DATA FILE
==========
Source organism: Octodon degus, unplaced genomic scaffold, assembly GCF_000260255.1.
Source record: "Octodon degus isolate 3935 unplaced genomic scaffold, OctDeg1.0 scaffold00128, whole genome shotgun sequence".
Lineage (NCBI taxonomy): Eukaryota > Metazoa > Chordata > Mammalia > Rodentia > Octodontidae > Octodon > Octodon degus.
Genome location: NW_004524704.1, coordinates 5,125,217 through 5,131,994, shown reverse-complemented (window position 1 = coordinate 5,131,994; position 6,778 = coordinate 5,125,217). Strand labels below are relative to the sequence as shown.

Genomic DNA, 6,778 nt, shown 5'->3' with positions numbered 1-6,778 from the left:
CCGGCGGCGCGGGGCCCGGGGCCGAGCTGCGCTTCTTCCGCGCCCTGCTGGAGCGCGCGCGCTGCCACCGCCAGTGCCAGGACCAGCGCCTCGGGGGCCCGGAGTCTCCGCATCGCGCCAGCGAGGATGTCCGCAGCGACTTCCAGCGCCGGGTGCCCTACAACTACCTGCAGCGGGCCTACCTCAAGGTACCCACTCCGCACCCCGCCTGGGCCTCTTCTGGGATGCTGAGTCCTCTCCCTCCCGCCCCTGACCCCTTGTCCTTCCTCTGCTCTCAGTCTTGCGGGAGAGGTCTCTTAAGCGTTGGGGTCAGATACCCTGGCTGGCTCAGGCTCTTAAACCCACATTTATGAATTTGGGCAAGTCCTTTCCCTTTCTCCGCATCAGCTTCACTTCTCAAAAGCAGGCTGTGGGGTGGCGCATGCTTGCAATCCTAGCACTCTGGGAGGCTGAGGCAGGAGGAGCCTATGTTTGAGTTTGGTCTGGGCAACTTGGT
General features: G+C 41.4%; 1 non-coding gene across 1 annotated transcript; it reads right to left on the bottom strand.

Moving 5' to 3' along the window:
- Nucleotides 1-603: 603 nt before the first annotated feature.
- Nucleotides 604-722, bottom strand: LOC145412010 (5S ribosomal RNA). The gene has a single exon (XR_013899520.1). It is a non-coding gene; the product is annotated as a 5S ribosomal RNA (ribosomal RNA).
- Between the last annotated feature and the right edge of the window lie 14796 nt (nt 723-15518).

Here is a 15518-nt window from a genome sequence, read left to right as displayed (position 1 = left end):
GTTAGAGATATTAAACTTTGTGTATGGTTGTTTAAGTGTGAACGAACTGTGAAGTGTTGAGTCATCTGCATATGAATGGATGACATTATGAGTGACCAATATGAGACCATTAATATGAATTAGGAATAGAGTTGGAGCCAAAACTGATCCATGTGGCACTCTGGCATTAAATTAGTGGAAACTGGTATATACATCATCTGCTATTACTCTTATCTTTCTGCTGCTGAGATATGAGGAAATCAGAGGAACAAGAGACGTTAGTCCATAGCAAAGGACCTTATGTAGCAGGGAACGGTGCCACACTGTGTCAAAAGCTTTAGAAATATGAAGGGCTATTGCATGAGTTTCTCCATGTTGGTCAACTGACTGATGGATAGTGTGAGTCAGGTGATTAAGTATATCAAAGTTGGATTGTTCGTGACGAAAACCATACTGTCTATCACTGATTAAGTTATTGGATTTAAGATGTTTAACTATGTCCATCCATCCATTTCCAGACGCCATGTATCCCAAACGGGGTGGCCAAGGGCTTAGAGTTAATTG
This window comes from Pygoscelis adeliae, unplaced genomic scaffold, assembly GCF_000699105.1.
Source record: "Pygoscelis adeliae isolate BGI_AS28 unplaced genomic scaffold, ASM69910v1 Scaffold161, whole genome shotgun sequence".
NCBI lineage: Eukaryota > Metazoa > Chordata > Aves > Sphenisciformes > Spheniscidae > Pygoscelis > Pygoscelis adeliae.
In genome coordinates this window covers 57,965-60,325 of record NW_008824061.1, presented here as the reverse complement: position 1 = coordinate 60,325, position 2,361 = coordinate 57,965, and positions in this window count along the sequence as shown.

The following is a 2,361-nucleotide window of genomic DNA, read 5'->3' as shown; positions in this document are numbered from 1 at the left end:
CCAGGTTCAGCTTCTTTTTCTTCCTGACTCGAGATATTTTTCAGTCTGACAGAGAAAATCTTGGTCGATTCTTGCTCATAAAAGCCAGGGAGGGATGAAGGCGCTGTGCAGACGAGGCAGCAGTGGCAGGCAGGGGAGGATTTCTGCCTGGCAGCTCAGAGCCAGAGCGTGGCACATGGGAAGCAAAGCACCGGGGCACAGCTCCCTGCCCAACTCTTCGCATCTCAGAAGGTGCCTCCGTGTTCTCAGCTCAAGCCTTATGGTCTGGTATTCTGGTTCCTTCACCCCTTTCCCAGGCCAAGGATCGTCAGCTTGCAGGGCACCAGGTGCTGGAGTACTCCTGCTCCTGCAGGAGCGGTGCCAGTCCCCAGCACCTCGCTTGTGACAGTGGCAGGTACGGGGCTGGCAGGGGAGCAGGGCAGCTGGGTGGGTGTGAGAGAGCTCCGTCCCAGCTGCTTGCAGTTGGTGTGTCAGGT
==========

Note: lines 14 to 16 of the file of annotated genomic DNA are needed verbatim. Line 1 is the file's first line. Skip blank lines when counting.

This window comes from Pygoscelis adeliae, unplaced genomic scaffold, assembly GCF_000699105.1.
Source record: "Pygoscelis adeliae isolate BGI_AS28 unplaced genomic scaffold, ASM69910v1 Scaffold161, whole genome shotgun sequence".
NCBI lineage: Eukaryota > Metazoa > Chordata > Aves > Sphenisciformes > Spheniscidae > Pygoscelis > Pygoscelis adeliae.